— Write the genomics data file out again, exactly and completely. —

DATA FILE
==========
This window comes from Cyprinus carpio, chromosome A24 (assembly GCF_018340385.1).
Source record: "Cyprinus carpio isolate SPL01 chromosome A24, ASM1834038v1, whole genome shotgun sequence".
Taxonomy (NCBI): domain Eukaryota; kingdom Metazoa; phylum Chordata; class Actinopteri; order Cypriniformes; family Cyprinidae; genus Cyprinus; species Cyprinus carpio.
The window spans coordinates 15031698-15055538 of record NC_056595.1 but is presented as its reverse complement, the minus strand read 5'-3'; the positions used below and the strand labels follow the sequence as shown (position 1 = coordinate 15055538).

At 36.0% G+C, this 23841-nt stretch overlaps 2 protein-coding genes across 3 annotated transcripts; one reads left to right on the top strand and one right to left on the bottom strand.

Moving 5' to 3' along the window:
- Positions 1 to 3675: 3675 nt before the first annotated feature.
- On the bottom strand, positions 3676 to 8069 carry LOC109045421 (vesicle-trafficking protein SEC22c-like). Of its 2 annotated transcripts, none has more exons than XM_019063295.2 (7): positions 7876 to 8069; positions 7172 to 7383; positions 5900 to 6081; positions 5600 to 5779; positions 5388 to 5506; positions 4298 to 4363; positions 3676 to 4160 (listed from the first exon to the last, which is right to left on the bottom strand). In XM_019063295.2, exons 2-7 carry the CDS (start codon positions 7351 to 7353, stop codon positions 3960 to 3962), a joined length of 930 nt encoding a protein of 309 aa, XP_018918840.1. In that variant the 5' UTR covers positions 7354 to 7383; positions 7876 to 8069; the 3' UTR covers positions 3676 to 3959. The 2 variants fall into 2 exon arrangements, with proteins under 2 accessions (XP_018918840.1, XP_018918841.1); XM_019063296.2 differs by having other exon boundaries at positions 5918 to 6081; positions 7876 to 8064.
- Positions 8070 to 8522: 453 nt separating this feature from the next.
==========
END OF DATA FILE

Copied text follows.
This window comes from Cyprinus carpio, chromosome A24 (assembly GCF_018340385.1).
Source record: "Cyprinus carpio isolate SPL01 chromosome A24, ASM1834038v1, whole genome shotgun sequence".
Taxonomy (NCBI): domain Eukaryota; kingdom Metazoa; phylum Chordata; class Actinopteri; order Cypriniformes; family Cyprinidae; genus Cyprinus; species Cyprinus carpio.
The window spans coordinates 15031698-15055538 of record NC_056595.1 but is presented as its reverse complement, the minus strand read 5'-3'; the positions used below and the strand labels follow the sequence as shown (position 1 = coordinate 15055538).

At 36.0% G+C, this 23841-nt stretch overlaps 2 protein-coding genes across 3 annotated transcripts; one reads left to right on the top strand and one right to left on the bottom strand.

Moving 5' to 3' along the window:
- Positions 1 to 3675: 3675 nt before the first annotated feature.
- On the bottom strand, positions 3676 to 8069 carry LOC109045421 (vesicle-trafficking protein SEC22c-like). Of its 2 annotated transcripts, none has more exons than XM_019063295.2 (7): positions 7876 to 8069; positions 7172 to 7383; positions 5900 to 6081; positions 5600 to 5779; positions 5388 to 5506; positions 4298 to 4363; positions 3676 to 4160 (listed from the first exon to the last, which is right to left on the bottom strand). In XM_019063295.2, exons 2-7 carry the CDS (start codon positions 7351 to 7353, stop codon positions 3960 to 3962), a joined length of 930 nt encoding a protein of 309 aa, XP_018918840.1. In that variant the 5' UTR covers positions 7354 to 7383; positions 7876 to 8069; the 3' UTR covers positions 3676 to 3959. The 2 variants fall into 2 exon arrangements, with proteins under 2 accessions (XP_018918840.1, XP_018918841.1); XM_019063296.2 differs by having other exon boundaries at positions 5918 to 6081; positions 7876 to 8064.
- Positions 8070 to 8522: 453 nt separating this feature from the next.